Although Oreo the cat is not officially a therapy cat, she serves the same purpose. She brings comfort, affection, and companionship to people in need.

How is Depression in the Elderly Different and How Can You Help?

Depression is a prevalent disease among all ages of people but is particularly common in older populations. Previously, depression in the elderly was confused with other illnesses and often overlooked compared to depression in younger populations.

Throughout your lifetime you go through many changes and significant life events. It’s okay to feel grief and sadness during those times. However, the clinical depression definition is when those feelings of emptiness and despair remain constant.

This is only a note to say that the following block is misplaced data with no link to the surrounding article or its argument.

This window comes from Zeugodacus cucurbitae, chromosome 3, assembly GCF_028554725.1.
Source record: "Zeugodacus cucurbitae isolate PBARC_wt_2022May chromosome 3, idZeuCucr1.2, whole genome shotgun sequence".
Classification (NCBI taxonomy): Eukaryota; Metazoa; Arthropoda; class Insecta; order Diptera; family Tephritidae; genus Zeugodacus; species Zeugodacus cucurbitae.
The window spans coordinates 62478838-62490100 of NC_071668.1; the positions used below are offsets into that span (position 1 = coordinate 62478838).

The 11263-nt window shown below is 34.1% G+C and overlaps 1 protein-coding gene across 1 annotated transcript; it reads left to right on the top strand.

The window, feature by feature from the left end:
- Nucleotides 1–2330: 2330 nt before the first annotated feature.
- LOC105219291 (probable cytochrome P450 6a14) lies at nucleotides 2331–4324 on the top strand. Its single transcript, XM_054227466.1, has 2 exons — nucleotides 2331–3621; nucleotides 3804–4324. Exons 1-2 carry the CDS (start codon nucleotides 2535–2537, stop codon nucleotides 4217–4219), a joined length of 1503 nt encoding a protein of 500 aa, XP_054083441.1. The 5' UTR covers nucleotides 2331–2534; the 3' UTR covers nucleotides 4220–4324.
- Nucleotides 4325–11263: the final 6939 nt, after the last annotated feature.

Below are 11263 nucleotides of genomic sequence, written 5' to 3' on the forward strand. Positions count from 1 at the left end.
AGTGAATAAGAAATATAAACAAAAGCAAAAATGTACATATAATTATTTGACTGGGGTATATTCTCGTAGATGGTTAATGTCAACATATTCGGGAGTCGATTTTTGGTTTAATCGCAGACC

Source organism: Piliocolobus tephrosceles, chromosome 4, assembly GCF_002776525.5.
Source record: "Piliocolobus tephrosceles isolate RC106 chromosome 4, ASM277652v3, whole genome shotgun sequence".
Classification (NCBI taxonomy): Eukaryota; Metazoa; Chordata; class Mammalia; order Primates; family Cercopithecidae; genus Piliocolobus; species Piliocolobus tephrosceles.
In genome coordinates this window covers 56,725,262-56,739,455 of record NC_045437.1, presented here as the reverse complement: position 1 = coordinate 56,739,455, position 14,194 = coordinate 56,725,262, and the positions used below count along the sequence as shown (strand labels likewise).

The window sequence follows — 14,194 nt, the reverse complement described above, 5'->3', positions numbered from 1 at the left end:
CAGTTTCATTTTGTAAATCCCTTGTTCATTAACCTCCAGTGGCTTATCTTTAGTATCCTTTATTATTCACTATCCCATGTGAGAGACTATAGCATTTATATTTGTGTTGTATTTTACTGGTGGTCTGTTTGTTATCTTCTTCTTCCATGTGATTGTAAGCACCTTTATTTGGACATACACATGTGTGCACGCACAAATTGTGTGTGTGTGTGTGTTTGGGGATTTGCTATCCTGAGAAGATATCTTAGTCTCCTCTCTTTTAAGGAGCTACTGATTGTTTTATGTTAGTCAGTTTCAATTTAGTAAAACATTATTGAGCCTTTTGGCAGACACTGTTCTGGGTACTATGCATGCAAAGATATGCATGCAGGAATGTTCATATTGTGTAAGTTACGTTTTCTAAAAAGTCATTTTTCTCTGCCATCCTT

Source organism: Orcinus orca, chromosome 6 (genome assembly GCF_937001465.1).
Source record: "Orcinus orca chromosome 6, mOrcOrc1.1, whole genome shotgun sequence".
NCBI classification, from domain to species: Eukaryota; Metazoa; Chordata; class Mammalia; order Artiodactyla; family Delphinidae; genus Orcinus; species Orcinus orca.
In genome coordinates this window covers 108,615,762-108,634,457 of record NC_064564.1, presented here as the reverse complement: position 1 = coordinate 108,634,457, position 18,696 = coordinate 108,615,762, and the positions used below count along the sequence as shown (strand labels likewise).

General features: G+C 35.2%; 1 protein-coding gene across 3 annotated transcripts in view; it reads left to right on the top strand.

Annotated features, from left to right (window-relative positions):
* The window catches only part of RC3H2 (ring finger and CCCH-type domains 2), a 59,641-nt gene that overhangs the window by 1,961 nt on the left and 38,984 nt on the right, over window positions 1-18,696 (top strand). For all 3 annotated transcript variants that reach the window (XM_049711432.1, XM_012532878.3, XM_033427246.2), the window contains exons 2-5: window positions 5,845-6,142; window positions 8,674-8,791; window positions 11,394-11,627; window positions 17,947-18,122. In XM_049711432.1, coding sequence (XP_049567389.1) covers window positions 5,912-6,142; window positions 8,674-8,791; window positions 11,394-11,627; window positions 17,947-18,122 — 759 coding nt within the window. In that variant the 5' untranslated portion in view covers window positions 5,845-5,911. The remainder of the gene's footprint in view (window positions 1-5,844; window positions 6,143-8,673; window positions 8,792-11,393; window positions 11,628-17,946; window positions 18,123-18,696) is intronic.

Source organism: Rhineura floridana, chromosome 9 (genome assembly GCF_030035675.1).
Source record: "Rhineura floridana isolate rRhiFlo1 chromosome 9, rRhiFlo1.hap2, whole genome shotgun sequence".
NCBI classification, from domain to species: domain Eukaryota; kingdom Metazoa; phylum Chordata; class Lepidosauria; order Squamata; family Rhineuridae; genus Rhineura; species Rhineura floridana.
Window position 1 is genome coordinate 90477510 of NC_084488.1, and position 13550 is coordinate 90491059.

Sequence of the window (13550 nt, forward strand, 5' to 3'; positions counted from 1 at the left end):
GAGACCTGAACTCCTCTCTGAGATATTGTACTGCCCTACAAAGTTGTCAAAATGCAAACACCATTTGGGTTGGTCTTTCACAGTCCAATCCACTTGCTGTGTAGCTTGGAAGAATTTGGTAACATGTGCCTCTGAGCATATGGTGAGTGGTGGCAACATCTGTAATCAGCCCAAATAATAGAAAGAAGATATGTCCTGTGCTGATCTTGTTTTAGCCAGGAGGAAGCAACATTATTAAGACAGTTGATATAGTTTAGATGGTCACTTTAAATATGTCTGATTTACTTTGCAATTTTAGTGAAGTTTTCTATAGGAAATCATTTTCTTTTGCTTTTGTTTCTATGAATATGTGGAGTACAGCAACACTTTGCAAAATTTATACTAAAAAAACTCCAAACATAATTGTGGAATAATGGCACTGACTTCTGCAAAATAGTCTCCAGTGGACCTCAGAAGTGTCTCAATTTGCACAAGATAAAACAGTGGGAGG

Fortunately, researchers have done more extensive studying on the effects of depression in older adults, and how to treat it effectively.

How Does Depression in the Elderly Differ from Depression in Younger Adults?

Overall, the key signs and symptoms of depression are similar between the elderly and younger adults, but researchers have found a couple of noticeable differences.

One interesting difference is that elderly adults with depression don’t usually claim to feel sad like younger people do. However, they do complain of other physical symptoms of depression.

A study was done by the NCBI on depression among young and elderly patients. They found that about two-thirds of elderly patients suffered from at least two or more physical disorders. On the other hand, the majority of young patients were physically healthier.  

The study also showed that out of all the patients that received treatment for depression, the elderly patients had a much greater chance of recovering than the younger patients getting the same treatment.

Signs and Symptoms of Depression in the Elderly